I only know three facts about “The Horse With The Red Umbrella” Tea Rooms and Coffee House and only one of them is mentioned in this souvenir.
Firstly: This spot on the High Street was once occupied by the Loyalty Theatre, between 1828 and 1843, before becoming a glass and china shop and then “The Horse With The Red Umbrella” in 1970 [named after the last play to be performed at the Loyalty Theatre, allegedly].
Secondly: I was made so welcome on my first visit “The Horse With The Red Umbrella” when I went in there for my elevenses I went back there for tea [or dinner as some people prefer to call it] on the same day!
Thirdly: My travelling companion, Mrs. W, never gets the name of the restaurant correct! It is usually the Umbrella that slips her mind and it is often replaced by another wet weather item, like wellies or galoshes! Not that that is problem, because we always remember The Horse.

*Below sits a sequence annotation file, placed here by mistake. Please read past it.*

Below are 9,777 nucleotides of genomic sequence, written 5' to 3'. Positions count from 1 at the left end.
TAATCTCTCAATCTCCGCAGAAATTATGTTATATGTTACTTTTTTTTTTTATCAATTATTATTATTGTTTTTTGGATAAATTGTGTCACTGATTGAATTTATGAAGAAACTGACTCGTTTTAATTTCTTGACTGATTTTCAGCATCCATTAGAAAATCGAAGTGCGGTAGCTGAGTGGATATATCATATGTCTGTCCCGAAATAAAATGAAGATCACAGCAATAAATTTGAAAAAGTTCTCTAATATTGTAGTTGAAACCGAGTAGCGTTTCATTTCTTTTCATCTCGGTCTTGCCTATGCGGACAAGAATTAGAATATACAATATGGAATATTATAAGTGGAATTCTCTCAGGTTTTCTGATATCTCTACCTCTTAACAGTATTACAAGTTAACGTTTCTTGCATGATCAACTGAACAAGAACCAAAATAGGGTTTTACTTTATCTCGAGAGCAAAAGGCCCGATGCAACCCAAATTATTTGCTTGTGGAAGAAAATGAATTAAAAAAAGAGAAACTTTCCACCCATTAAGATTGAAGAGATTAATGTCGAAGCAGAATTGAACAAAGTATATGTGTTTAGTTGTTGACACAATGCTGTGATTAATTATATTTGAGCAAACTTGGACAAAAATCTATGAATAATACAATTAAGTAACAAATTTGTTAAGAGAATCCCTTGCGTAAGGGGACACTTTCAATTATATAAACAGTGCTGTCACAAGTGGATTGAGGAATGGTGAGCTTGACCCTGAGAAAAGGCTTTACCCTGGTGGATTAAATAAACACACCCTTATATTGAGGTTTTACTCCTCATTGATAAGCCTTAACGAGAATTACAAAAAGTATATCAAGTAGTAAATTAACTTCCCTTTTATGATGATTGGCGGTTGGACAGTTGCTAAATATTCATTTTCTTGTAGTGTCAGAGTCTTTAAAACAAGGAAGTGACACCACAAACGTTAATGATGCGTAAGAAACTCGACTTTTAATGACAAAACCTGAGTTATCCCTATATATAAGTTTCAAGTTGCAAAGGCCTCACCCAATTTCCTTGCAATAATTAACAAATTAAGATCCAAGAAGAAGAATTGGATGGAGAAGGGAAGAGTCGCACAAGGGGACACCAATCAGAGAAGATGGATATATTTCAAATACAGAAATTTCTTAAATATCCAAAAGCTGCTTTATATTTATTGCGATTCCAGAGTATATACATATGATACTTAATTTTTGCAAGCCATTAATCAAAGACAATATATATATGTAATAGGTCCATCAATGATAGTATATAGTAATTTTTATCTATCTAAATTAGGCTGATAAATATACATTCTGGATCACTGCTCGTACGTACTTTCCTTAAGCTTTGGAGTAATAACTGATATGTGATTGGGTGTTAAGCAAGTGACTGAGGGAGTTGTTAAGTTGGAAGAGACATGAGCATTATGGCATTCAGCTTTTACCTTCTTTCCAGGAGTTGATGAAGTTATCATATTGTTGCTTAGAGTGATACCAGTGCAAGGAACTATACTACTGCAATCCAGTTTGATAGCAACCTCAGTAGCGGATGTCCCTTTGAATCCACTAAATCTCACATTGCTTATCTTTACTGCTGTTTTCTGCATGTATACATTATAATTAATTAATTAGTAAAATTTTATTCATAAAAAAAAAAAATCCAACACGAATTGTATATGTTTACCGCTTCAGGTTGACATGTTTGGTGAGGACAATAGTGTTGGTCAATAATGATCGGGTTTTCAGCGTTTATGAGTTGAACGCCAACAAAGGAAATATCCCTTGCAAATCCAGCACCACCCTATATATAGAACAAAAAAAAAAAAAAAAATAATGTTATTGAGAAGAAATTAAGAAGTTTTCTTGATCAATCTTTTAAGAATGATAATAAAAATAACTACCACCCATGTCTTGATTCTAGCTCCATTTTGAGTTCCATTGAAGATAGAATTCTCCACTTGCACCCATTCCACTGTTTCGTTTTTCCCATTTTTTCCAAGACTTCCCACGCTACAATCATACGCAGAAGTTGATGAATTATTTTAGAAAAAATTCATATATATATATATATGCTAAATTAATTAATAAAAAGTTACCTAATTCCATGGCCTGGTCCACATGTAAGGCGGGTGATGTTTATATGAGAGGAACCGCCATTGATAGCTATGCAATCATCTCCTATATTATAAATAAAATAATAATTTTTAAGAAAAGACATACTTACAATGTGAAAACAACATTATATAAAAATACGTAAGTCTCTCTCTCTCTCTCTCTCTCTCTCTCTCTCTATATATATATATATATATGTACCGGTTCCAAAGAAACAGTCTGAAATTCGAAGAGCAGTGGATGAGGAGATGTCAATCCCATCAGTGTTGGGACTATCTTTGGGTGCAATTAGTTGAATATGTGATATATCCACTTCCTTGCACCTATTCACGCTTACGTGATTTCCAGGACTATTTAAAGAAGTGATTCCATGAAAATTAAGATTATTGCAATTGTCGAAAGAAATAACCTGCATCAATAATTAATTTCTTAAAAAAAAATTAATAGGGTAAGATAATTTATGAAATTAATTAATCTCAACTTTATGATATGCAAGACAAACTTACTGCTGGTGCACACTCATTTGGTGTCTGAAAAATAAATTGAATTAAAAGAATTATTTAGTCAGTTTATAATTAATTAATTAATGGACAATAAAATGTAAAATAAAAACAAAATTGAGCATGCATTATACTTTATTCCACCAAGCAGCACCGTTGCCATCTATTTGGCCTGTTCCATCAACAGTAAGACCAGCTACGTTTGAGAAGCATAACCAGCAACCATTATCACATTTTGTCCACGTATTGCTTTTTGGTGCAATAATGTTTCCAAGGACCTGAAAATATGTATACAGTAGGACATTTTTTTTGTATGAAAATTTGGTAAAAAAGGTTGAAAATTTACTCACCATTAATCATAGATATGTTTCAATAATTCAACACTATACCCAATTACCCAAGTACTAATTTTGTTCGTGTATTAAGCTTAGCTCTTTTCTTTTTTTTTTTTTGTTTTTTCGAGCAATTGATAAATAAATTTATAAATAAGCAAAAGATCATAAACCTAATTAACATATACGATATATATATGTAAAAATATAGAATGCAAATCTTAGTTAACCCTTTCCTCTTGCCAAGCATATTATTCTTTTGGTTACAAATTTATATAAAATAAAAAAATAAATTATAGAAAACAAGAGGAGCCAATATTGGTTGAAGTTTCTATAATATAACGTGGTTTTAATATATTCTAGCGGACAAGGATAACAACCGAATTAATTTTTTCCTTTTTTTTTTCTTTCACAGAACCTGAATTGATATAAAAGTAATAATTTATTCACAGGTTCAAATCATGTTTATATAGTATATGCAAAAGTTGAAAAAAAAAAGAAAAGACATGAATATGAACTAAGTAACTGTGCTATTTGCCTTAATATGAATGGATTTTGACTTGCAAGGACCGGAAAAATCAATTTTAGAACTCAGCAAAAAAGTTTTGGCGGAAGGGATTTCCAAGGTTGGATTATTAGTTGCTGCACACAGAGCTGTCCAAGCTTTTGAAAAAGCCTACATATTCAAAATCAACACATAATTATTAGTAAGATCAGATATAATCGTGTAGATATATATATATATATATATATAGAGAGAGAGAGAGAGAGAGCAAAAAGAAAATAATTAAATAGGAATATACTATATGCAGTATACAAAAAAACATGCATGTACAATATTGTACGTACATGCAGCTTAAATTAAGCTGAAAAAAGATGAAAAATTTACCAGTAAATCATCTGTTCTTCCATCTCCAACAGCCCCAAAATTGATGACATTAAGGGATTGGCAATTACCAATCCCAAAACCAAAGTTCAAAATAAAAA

Heights have been something of a theme recently. The Keep is an impressive, in terms of its scale, Portland stone construction, dating from 1879 and, if you are willing to pay the admission price for the military museum that now occupies the building, you can climb the spiral stairs all the way up to the roof. Once informed by the ladies stationed at the entrance that I could go up onto the roof I thought to myself, “It would be rude not to!”
The Keep Military Museum’s own website quotes a description of the building by the well know art and architectural historian Pevsner, who describes it in less than favourable terms: “The monumental gatehouse is a knock-down affair. Two round towers to the front, the archway between. Three storeys of long slit windows. Rock faced with a vengeance. Today it is a grade 2 listed building. The designer was probably Major AC Seddon R.E, head of the War Office Design branch at this time…The barracks behind were humble by comparison“. As somebody who grew up by the seaside, The Keep reminds me of the castle shaped plastic buckets and the resulting crenelated sand castles they produced.